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Civic organizations paraded through Southeast San Antonio on Tuesday, hoping to catch the eye of voting-eligible but unregistered Bexar County residents. The parade was just one of many events that took place Tuesday as part of National Voter Registration Day.
First observed in 2012, the day focuses on increasing the number of people registered to vote in the U.S. Since then, the combined efforts by registrars all over the country have led to nearly 3 million voters registered on National Voter Registration Day.
The local chapter of the League of Women Voters partnered with the Pearl to host a drive-up voter registration event Tuesday evening. Elizabeth Wood-Hull, vice president of public relations and community outreach, said getting people registered to vote is part of the league’s mission.
“We mostly try and get people the information they need to be able to go to the polls with confidence because they have a hard time finding election information. So, we’re here to provide that for them, along with getting them registered,” Wood-Hull said.
The league has partnered with the Pearl before to set up voter registration booths at farmers markets but had not been able to have another since the start of the coronavirus pandemic.
“It was very frustrating and discouraging to feel as though it wasn’t safe for the volunteers or for the voters to be out doing this – and certainly not indoors,” Wood-Hull said. “People deserve to be able to register; they deserve to be able to vote if they’re eligible. There’s no online voter registration in Texas. So in a pandemic, that makes things really difficult.”
Further down Broadway Street, the San Antonio African American Community Archive and Museum held a voter registration drive from morning to evening, aiming to get nearby students and community members registered to vote.
Antoinette Lakey, museum volunteer, was one of the Bexar County deputy registrars getting people registered. Lakey said it was important for minorities to exercise their right to vote, especially at the local level.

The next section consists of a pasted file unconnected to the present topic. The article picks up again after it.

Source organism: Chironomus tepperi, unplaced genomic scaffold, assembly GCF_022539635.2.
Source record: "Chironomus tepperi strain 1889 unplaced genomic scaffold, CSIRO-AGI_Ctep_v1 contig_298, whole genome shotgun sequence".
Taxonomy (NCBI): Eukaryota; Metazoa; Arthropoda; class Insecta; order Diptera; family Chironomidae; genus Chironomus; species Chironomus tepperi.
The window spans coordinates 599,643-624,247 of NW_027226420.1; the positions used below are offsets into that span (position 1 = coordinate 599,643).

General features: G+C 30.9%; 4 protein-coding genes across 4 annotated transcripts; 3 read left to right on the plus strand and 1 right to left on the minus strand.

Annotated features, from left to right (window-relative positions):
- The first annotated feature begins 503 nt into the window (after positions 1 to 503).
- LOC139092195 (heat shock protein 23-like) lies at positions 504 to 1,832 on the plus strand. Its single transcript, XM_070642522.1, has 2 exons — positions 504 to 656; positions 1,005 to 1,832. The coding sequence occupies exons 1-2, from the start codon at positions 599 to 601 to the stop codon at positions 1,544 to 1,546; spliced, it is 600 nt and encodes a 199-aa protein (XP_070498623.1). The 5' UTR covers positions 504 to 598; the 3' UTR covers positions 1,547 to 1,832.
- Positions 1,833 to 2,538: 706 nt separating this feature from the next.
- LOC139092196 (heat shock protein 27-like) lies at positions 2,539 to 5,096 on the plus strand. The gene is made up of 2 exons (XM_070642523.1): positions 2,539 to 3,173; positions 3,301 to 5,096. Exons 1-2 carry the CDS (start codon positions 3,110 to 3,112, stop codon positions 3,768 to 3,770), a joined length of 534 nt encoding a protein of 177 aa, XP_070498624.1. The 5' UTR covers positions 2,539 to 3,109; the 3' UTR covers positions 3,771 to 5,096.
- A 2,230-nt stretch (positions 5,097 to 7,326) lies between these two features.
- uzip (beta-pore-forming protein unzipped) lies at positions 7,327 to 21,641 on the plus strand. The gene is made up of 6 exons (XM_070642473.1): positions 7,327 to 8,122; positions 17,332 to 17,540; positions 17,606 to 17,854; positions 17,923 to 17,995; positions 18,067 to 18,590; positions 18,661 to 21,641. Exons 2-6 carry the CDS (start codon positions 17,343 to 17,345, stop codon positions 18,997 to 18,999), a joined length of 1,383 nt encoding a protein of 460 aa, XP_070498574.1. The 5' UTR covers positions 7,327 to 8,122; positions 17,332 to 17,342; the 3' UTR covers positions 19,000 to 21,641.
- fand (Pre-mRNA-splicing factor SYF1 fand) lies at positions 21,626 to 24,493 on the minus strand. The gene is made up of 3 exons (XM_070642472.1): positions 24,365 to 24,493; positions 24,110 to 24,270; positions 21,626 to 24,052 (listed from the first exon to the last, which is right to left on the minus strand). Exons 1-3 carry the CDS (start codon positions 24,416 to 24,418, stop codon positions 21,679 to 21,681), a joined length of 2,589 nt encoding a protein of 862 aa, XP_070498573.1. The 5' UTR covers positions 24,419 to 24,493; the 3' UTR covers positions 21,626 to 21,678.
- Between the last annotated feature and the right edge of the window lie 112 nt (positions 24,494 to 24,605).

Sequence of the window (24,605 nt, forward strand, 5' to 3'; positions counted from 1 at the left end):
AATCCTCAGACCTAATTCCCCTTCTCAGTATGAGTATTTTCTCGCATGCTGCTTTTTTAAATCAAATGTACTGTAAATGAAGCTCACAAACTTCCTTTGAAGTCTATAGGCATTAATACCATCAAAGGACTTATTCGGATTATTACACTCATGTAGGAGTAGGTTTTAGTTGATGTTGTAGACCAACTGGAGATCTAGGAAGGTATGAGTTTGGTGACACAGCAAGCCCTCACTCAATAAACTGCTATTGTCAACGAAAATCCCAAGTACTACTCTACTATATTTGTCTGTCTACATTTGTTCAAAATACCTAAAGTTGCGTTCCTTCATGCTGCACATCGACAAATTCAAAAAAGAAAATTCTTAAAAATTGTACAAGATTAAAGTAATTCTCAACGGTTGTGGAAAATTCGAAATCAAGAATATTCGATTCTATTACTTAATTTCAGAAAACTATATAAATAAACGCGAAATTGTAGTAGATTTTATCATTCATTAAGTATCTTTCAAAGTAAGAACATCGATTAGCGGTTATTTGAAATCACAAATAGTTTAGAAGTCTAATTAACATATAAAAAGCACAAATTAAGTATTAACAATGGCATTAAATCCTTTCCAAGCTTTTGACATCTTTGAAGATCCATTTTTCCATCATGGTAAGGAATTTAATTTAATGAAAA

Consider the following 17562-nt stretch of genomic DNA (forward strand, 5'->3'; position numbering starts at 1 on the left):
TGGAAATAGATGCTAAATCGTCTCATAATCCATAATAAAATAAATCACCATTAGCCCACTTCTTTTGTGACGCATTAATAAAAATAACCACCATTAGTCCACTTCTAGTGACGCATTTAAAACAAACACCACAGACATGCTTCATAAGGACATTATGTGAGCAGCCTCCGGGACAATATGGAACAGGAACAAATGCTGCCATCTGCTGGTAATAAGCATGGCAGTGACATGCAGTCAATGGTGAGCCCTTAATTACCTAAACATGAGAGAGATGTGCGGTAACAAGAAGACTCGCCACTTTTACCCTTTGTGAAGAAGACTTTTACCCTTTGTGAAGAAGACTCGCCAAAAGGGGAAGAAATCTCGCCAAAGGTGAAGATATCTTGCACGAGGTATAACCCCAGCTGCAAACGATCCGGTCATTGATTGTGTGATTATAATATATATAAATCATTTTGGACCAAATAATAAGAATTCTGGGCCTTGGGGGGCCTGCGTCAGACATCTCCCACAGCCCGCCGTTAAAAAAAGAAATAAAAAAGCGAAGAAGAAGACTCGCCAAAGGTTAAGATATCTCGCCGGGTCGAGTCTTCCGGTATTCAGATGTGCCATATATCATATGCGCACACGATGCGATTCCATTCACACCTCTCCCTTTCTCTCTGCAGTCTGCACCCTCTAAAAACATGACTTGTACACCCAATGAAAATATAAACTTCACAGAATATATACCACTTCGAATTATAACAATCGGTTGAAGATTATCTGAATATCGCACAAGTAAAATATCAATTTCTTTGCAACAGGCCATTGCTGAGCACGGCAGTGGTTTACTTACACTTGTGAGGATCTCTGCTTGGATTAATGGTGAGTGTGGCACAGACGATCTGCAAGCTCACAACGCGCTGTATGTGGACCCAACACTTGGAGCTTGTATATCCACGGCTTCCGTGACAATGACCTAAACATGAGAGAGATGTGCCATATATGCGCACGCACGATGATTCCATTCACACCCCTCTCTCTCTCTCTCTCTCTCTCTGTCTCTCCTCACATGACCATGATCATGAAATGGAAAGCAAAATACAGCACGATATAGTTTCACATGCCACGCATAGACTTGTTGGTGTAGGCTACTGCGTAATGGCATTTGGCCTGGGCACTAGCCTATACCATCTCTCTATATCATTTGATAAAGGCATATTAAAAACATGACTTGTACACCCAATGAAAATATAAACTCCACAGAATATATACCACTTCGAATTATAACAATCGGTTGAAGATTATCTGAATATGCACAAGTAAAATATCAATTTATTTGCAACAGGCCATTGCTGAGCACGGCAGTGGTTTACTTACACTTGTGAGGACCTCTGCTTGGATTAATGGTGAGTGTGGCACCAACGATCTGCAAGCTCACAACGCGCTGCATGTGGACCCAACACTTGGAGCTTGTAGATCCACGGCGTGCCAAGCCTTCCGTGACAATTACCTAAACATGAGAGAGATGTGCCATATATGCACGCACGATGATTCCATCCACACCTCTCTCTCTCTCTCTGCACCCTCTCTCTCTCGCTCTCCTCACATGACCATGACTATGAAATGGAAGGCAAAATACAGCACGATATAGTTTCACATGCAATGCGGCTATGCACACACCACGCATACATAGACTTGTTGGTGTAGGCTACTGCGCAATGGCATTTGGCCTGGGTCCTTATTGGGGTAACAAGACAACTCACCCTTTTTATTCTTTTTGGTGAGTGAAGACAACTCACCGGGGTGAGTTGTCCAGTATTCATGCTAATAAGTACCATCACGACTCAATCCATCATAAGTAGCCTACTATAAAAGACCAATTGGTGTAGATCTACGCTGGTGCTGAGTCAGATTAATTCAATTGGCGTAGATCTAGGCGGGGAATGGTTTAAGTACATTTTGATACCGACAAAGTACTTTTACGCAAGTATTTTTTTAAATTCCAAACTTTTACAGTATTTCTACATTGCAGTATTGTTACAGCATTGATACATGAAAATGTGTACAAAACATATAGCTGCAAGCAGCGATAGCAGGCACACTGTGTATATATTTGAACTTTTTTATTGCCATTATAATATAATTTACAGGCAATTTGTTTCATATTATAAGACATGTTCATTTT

“As a minority, it’s important that we get out and get our voices heard,” Lakey said. “A lot of people believe that our voices do not matter and they do. They are some of the most important voices. Those decisions that they’re making at the national level are going to come down to us.”
This was the first voter registration event in Bexar County for Austin resident Erin Dempsey. A San Antonio native, Dempsey wanted to help people in her hometown register, so she came down from Austin to get sworn in as a deputy registrar.
“I think we all just want people to have their voices heard and registering in Texas can be difficult,” Dempsey said. “So if you have someone kind of looking over your shoulder, helping you, and offering to take your form down [to the Voter Registration Office], I think it is nothing but positive.”
Two local nonprofits centered on serving Indigenous communities, American Indians in Texas and CARE Team SA, partnered to host San Antonio’s first Native Get Out the Vote parade where the organizations drove vehicles down neighborhoods in the Southeast area informing the community about National Voter Registration Day.
“The goal of the parade was to be able to make sure that everyone knew that it was National Voter Registration Day, and that it’s incredibly important for everyone to register to vote,” said Carla Aguilar, development director of American Indians in Texas. “This is not an election for people to [let up]. Everyone has to find a way to the ballot box this November or early.”
The organization handed out bags filled with voter information cards such as a checklist of things to remember to take to the polls and a number to call in case voters have issues at the polls. Aguilar said the bags also included information on how to get involved in the organization’s Urban Indian SA initiative aimed at uplifting the Native American community.
“San Antonio has a population of nearly [20,000] Native Americans, according to the census, but it’s largely invisible,” Aguilar said. “If we’re invisible to the politicians, then it does us no good. So we’re trying to bring issues like that to the surface and initiating our voter engagement strategy.”